How to Stop Spam Comments in WordPress (Best Plugins)

There are several plugins that you can use in order to stop spam comments in WordPress.

WordPress Plugins To Stop Spam Comments 

Check the following list of our top recommendations.

Akimet

The WordPress team are well aware of the vulnerability that comes with their open platform, of course. That’s why they offer Akimet, a free anti-spam plugin that comes with every WordPress install.

It’s one of the more versatile tools on the market, specifically thanks to the fact that you can train it. It already comes with some impressive algorithms blocking a lot of spam, but those that it misses can be marked.

When they are, it learns to spot more spam that follows the same formula, giving it the power to block even more.

Beyond that, it keeps logs of every single comment, spam and genuine, so you can take the time to view all comments without having to jump from page to page, and mark as you see fit.

Cookies for Comments

This plugin works by taking steps to further identify whether a user truly is genuine or if they’re a pesky bot.

How it does that is by looking at how they access the site. When a user visits, you can make it so they have to agree that their browser will download cookies when it automatically accesses pictures or other on-site assets.

Most bots skip this entirely, they don’t download assets, they just single-mindedly hunt for the comments section and get to work.

However, you can set it up so that if they don’t download the assets that have the cookies attached to them, they aren’t verified to comment.

WP-SmartShield Anti-Spam

Another free option and one of the most effective out there, too. Many site owners use verification steps like registration forms, but bots are spamming those, too.

It’s also suited to fighting trackback and pingback spam, stopping other WordPress blogs (some of which might be genuine, some of which might be more nefarious) from using your blog to build links to their own.

What’s even better, it features a blacklist. Many of the less sophisticated spammers use the same IP-address or the same small range of addresses to do most of their spamming.

Blacklisting those IPs can render them entirely ineffective.

Captcha

The developer of Captcha has easily been one of the biggest developments in fighting spam and is becoming more and more broadly used. You likely already know this tool.

It has a variety of tests, often using quick text or picture quizzes, that bots simply don’t have the ability to complete. Often because they use images they won’t download or text that’s formatted so they can’t simply turn it into data that they can more easily read.

One of the issues with Captcha is that it adds an additional barrier for your human users and can be a little annoying. However, with cookies, you can make it so that the Captcha test only appears once. That’s not too large a sacrifice to operate a spam-free site.

WP Spamfighter

Bots aren’t very smart, regardless of whether or not they’re dodging IP blacklists.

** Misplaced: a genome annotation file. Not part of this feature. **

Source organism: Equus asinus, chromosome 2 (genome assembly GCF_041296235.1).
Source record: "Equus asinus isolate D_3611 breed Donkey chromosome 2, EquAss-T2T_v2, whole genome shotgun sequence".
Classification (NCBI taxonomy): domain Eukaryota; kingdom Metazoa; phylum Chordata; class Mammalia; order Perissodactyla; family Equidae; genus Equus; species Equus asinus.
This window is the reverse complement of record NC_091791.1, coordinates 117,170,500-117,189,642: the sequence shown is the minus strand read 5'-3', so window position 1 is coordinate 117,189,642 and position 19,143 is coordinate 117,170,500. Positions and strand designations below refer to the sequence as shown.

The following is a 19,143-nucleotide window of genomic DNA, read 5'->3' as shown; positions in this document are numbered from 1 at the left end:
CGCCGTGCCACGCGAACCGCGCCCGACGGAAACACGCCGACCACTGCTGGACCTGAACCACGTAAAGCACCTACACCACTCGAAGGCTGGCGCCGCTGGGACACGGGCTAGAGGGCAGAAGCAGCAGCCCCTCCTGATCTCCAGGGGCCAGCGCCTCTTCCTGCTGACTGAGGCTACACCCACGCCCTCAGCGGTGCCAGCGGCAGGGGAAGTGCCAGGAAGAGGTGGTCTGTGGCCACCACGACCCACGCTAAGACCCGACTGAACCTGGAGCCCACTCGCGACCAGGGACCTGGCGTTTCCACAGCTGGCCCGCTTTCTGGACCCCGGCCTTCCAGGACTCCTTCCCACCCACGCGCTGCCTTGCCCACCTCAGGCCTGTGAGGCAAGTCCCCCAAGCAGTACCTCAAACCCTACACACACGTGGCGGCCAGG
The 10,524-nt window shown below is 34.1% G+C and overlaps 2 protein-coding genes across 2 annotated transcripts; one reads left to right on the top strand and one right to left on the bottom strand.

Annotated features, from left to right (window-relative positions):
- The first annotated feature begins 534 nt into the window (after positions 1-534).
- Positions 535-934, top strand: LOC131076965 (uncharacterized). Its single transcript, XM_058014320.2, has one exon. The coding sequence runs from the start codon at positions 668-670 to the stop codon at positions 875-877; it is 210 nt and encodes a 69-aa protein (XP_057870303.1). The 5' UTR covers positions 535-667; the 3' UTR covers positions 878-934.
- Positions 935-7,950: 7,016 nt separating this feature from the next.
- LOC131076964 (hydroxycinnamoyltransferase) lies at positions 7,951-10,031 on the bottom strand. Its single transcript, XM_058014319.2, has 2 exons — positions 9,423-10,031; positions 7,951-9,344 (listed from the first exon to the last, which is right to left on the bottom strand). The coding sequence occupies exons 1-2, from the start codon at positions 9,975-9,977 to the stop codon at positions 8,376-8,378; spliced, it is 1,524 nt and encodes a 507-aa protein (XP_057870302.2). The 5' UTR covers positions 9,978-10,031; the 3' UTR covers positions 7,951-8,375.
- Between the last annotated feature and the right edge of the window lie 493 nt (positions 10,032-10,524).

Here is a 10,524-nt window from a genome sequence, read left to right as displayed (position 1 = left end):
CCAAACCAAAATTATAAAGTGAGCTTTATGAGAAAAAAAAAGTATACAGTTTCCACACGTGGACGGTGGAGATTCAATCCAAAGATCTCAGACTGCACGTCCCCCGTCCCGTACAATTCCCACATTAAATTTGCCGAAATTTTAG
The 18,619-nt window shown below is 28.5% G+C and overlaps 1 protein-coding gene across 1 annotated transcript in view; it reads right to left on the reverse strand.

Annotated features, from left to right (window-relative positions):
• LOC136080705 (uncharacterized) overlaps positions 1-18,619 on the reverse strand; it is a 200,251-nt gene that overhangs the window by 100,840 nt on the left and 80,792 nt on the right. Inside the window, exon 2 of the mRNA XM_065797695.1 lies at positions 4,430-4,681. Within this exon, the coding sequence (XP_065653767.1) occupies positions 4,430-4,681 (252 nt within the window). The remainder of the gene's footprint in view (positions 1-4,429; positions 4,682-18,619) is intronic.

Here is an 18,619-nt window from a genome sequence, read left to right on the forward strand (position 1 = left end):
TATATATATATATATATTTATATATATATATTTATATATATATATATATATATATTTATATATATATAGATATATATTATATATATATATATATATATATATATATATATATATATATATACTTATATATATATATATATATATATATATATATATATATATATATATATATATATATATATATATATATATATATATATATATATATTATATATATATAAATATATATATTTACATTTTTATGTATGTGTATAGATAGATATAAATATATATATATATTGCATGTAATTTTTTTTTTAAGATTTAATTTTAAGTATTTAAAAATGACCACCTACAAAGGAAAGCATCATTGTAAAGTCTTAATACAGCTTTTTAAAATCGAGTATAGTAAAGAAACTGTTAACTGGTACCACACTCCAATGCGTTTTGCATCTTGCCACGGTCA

Most of them follow very set functions and coded behaviors. Honeypot plugins like WP Spamfighter take advantage of that fact.

As mentioned, there are tools that can check if your commenters are human, offering challenges bots can’t complete.

Honeypot tools create challenges that bots can’t ignore since they’re programmed to fill in every field on a comment submission form. Human users can’t access these challenges, so it knows that when it gets a response that you’re dealing with a bot.

This can keep the task of sorting the real from the fake a lot less abrasive and annoying to your site’s genuine users.

CleanTalk

This isn’t a free plugin, but rather comes with a free trial and an additional charge of $8 a year, which is more than worth paying for the service that it offers.

It runs like many other spam detectors, building blacklists, learning new spam formats to better recognise any bots’ entries before they appear in the comments section

However, one of the better parts of CleanTalk is that it’s connected to the Cloud. This makes it less resource intensive for your site, for one.

But it also means it connects to a shared database of information gathered not just from your blog but from other users.

You don’t have to suffer the brunt of a new spambot technique. If others have encountered it and CleanTalk has updated with it, you’re protected.

Allow quality comments only

There are plenty of settings within WordPress you might want to consider turning on that will not only render many bots inoperable but can also improve the quality of discussion on the website.

People trying to build links and redirect users can be just as annoying as spambots, after all. To that end, there are a few options worth checking.

For instance, you can choose not to allow http links in your comments, meaning that any bots or users trying to redirect with no interest in discussion no longer can.

You can also close comment threads on old posts, setting them either via a timer or by a set amount of comments.

That way, when there’s no more relevant discussion being had on that post, it also closes the gate for any spambots that might seek to fill up your old posts.

The sheer volume of spam comments you might receive can ruin and have ruined many a blog. Don’t just sit and wait for it, get your protections in place now. This is especially important for sites with online communities in their infancies.

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